Preconditions and Limitations of Burst Transfer - 2021.2 English

Vitis High-Level Synthesis User Guide (UG1399)

Document ID
English (United States)
Release Date
2021.2 English

Bursting Preconditions

Bursting is about aggregating successive memory access requests. Here are the set of preconditions that these successive accesses must meet for the bursting optimization to launch successfully:

  • Must be all reads, or all writes – bursting reads and writes is not possible.
  • Must be a monotonically increasing order of access (both in terms of the memory location being accessed as well as in time). You cannot access a memory location that is in between two previously accessed memory locations.
  • Must be consecutive in memory – one next to another with no gaps or overlap and in forward order.
  • The number of read/write accesses (or burst length) must be determinable before the request is sent out. This means that even if the burst length is parametric, it must be computed before the read/write request is sent out.
  • If bundling two arrays to the same M-AXI port, bursting will be done only for one array, at most, in each direction at any given time.
  • There must be no dependency issues from the time a burst request is initiated and finished.

Outer Loop Burst Failure Due to Overlapping Memory Accesses

Outer loop burst inference will fail in the following example because both iteration 0 and iteration 1 of the loop L1 access the same element in arrays a and b. Burst inference is an all or nothing type of optimization - the tool will not infer a partial burst. It is a greedy algorithm that tries to maximize the length of the burst. The auto-burst inference will try to infer a burst in a bottom up fashion - from the inner loop to the outer loop, and will stop when one of the preconditions is not met. In the example below the burst inference will stop when it sees that element 8 is being read again, and so an inner loop burst of length 9 will be inferred in this case.

L1: for (int i = 0; i < 8; ++i)
    L2: for (int j = 0; j < 9; ++j)
            b[i*8 + j] = a[i*8 + j];

itr 0: |0 1 2 3 4 5 6 7 8|
itr 1: |                8 9 10 11 12 13 14 15 16|

Usage of ap_int/ap_uint Types as Loop Induction Variables

Because the burst inference depends on the loop induction variable and the trip count, using non-native types can hinder the optimization from firing. It is recommended to always use unsigned integer type for the loop induction variable.

Must Enter Loop at Least Once

In some cases, the compiler can fail to infer that the max value of the loop induction variable can never be zero – that is, if it cannot prove that the loop will always be entered. In such cases, an assert statement will help the compiler infer this.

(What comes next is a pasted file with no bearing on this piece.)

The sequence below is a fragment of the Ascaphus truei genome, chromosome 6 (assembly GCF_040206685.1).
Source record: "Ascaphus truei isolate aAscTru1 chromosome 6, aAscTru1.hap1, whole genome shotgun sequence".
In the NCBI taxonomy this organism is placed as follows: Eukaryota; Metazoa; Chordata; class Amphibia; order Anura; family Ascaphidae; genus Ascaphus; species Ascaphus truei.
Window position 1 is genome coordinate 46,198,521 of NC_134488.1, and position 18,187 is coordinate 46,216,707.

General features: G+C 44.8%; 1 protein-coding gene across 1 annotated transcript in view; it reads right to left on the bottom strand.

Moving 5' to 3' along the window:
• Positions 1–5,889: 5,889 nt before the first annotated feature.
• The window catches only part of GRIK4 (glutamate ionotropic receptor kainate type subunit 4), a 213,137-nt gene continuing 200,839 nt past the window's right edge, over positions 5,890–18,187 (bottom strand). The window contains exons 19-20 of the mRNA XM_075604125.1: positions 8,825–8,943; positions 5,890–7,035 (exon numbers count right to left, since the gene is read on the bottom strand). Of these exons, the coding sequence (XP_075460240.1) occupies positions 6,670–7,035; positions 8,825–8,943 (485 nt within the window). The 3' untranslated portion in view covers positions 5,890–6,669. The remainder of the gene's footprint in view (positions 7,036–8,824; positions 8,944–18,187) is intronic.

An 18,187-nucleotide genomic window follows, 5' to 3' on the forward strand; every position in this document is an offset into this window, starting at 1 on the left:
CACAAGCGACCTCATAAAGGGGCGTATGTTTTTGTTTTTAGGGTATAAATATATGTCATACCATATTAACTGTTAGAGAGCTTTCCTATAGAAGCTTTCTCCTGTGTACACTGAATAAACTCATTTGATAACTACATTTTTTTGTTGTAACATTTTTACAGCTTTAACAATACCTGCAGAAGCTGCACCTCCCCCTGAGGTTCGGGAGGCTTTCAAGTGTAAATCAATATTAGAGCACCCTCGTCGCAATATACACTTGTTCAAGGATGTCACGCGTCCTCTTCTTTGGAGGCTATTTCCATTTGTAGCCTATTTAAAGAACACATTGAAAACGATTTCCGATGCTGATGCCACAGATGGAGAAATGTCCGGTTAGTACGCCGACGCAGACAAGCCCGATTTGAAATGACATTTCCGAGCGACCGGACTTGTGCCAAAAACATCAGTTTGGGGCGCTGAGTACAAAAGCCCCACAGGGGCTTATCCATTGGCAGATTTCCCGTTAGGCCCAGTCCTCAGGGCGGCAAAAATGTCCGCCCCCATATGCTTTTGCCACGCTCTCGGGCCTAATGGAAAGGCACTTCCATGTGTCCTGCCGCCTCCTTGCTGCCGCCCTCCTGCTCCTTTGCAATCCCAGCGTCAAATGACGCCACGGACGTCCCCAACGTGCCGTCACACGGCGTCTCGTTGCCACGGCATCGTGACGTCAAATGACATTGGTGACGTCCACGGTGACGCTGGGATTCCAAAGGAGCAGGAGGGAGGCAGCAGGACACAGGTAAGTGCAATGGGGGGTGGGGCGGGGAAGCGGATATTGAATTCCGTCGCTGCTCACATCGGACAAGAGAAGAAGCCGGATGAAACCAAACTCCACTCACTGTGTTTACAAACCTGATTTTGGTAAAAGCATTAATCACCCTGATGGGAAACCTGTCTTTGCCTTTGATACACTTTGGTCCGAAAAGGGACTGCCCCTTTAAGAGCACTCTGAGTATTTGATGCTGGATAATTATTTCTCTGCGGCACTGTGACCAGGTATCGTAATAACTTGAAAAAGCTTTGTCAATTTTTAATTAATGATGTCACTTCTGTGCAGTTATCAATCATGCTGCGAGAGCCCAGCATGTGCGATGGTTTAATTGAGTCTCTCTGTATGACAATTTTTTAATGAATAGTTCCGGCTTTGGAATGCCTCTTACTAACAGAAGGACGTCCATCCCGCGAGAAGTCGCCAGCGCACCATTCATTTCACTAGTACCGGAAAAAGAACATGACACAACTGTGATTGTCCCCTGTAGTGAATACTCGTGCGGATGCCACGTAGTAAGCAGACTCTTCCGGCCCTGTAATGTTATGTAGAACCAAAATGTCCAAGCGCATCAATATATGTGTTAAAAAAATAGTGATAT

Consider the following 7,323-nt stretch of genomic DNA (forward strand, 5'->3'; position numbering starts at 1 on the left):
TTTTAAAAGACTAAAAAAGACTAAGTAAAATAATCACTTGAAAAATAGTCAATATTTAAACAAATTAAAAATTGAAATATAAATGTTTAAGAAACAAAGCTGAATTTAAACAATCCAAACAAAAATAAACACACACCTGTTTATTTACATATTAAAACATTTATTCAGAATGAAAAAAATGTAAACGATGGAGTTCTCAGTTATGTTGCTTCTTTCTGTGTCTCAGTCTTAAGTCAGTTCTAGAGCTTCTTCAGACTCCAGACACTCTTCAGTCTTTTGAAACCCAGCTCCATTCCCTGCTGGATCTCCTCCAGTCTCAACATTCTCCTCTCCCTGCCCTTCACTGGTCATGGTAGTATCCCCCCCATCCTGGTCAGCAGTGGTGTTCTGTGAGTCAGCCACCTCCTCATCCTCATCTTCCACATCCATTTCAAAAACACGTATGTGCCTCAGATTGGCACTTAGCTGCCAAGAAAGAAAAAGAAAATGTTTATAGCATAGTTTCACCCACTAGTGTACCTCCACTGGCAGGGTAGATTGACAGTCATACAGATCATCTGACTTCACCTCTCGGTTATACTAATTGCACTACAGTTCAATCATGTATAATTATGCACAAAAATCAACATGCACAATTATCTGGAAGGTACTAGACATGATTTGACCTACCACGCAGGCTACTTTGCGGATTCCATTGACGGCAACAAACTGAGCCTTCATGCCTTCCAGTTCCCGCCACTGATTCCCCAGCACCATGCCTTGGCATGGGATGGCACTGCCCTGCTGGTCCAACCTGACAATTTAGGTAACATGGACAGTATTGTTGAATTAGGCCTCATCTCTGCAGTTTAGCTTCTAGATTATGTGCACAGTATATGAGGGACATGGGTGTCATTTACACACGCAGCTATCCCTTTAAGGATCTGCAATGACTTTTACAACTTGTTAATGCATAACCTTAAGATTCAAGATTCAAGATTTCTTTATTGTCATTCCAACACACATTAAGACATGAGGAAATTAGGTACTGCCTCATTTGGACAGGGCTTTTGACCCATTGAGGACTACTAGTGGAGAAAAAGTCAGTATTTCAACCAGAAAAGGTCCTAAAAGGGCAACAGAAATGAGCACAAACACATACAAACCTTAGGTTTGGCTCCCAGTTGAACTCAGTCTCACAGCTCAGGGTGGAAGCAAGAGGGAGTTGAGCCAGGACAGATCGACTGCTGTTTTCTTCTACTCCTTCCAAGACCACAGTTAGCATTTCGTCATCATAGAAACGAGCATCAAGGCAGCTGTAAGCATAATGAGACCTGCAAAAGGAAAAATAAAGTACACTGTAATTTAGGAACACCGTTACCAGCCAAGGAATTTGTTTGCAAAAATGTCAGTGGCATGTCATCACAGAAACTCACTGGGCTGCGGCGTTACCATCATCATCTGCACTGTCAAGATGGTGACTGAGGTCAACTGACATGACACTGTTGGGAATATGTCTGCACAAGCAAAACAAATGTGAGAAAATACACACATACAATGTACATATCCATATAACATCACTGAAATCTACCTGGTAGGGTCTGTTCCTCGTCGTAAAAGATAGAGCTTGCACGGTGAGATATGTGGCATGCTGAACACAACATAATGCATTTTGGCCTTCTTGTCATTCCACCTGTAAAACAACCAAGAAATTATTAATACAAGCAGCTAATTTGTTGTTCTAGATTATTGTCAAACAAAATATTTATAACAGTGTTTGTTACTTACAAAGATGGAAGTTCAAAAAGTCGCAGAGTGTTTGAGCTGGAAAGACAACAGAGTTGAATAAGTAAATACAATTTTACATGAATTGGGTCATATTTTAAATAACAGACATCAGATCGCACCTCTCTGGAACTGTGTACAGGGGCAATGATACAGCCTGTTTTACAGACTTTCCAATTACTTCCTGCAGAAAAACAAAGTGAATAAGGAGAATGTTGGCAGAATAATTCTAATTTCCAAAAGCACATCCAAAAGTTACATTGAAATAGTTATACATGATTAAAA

assert (N > 0);
L1: for(int a = 0; a < N; ++a) { … }

Inter or Intra Loop Dependencies on Arrays

If you write to an array location and then read from it in the same iteration or the next, this type of array dependency can be hard for the optimization to decipher. Basically, the optimization will fail for these cases because it cannot guarantee that the write will happen before the read.

Conditional Access to Memory

If the memory accesses are being made conditionally, it can cause the burst inferencing algorithm to fail as it cannot reason through the conditional statements. In some cases, the compiler will simplify the conditional and even remove it but it is generally recommended to not use conditional statements around the memory accesses.

M-AXI Accesses Made from Inside a Function Called from a Loop

Cross-functional array access analysis is not a strong suit for compiler transformations such as burst inferencing. In such cases, users can inline the function using the INLINE pragma or directive to avoid burst failures.

void my_function(hls::stream<T> &out_pkt, int *din, int input_idx) {
    T v; = din[input_idx];

void my_kernel(hls::stream<T> &out_pkt,
               int            *din,
               int            num_512_bytes,
               int            num_times) {
#pragma HLS INTERFACE mode=m_axi port = din offset=slave bundle=gmem0
#pragma HLS INTERFACE mode=axis port=out_pkt
#pragma HLS INTERFACE mode=s_axilite port=din bundle=control
#pragma HLS INTERFACE mode=s_axilite port=num_512_bytes bundle=control
#pragma HLS INTERFACE mode=s_axilite port=num_times bundle=control
#pragma HLS INTERFACE mode=s_axilite port=return bundle=control

unsigned int idx = 0;
L0: for (int i = 0; i < ntimes; ++i) {
    L1: for (int j = 0; j < num_512_bytes; ++j) {
        my_function(out_pkt, din, idx++);

Burst inferencing will fail because the memory accesses are being made from a called function. For the burst inferencing to work, it is recommended that users inline any such functions that are making accesses to the M-AXI memory.

An additional reason the burst inferencing will fail in this example is that the memory accessed through din in my_function, is defined by a variable (idx) which is not a function of the loop induction variables i and j, and therefore may not be sequential or monotonic. Instead of passing idx, use (i*num_512_bytes+j).

Pipelined Burst Inference on a Dataflow Loop

Burst inference is not supported on a loop that has the DATAFLOW pragma or directive. However, each process/task inside the dataflow loop can have bursts. Also, sharing of M-AXI ports is not supported inside a dataflow region because the tasks can execute in parallel.